But as grime mutated into funky, MCs were infamously driven from the scene, stigmatised as ‘bringing trouble’. There were serious fallings out between producers and any MCs who dared to jump on their beat. Tunes such as R U Gonna Bang, Blackberry Hype and Migraine Skank all had the potential to give funky the kind of crossover appeal that the most accessible grime tunes attained – but divisions in the scene ensured this was never gonna be the case.
Without the same opportunities to express themselves in the rave, MCs found a more sympathetic audience on Youtube. And without a DJ pushing tracks designed to make people dance, these MCs gravitated towards the slower tempos of rap. As funky started crumbling away from 2009 onwards, the UK’s Youtube scene – now completely dominant – first found its feet. This scene is completely opposite to anonymous rave world Raskit mentioned earlier; it’s driven by image as much as music. ]
Now a track is barely considered released unless it has an accompanying video, and it’s hard to imagine artists such as Nines and C-Biz –despite being talented MCs with numerous bangers – would have anywhere near the same level of adulation if they didn’t have videos featuring an insane amount of flossing (on a side note, my personal favourite clip will always be this classic video of Nines buying half of his estate fresh creps):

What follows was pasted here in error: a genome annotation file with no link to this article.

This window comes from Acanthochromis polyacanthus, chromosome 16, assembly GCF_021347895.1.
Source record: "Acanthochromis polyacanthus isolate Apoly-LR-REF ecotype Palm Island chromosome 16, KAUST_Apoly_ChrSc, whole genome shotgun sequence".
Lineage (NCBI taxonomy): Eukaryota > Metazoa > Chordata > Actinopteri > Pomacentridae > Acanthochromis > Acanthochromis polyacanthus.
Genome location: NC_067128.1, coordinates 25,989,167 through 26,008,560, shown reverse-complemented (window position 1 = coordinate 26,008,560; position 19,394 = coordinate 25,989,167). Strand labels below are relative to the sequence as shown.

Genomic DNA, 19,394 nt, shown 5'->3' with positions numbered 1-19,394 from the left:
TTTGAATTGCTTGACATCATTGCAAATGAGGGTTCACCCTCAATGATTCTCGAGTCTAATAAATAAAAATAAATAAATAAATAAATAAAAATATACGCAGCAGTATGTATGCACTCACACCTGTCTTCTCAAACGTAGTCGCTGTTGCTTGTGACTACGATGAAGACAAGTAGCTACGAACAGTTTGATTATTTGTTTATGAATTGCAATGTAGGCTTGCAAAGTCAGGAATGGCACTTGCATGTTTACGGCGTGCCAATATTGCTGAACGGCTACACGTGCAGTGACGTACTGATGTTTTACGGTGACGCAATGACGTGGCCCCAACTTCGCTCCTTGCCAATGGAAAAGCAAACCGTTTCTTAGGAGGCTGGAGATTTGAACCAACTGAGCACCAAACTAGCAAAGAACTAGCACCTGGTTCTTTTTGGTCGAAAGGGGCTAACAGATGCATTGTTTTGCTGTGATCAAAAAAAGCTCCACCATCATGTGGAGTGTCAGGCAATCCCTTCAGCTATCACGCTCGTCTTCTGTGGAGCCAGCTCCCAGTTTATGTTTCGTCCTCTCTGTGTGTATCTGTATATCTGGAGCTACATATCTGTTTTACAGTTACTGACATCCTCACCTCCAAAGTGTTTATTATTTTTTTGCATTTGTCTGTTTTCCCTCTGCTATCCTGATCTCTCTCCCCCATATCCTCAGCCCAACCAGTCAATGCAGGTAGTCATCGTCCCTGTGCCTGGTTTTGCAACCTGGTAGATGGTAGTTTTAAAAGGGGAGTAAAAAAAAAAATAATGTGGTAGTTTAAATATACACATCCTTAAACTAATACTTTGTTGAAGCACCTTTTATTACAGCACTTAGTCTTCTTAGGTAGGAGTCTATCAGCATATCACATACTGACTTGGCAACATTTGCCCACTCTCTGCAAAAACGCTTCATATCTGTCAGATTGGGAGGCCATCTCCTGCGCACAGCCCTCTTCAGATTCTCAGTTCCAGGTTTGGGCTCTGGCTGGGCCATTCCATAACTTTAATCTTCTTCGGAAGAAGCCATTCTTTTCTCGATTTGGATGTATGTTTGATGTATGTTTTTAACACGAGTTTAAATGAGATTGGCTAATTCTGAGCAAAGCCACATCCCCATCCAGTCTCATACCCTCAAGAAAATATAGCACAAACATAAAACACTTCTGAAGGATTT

You just have to look at the rise of MIST to see this new image driven career path in action. His track Ain’t the Same had floated around for months with some low level interest. When he dropped his stupendously over the top Dubai based video where he’s quad biking through the dunes and chilling with a ‘sheikh’ on a yacht, he blew up in a BIG way – going from small scale regional to a sold out UK headline tour in a matter of months.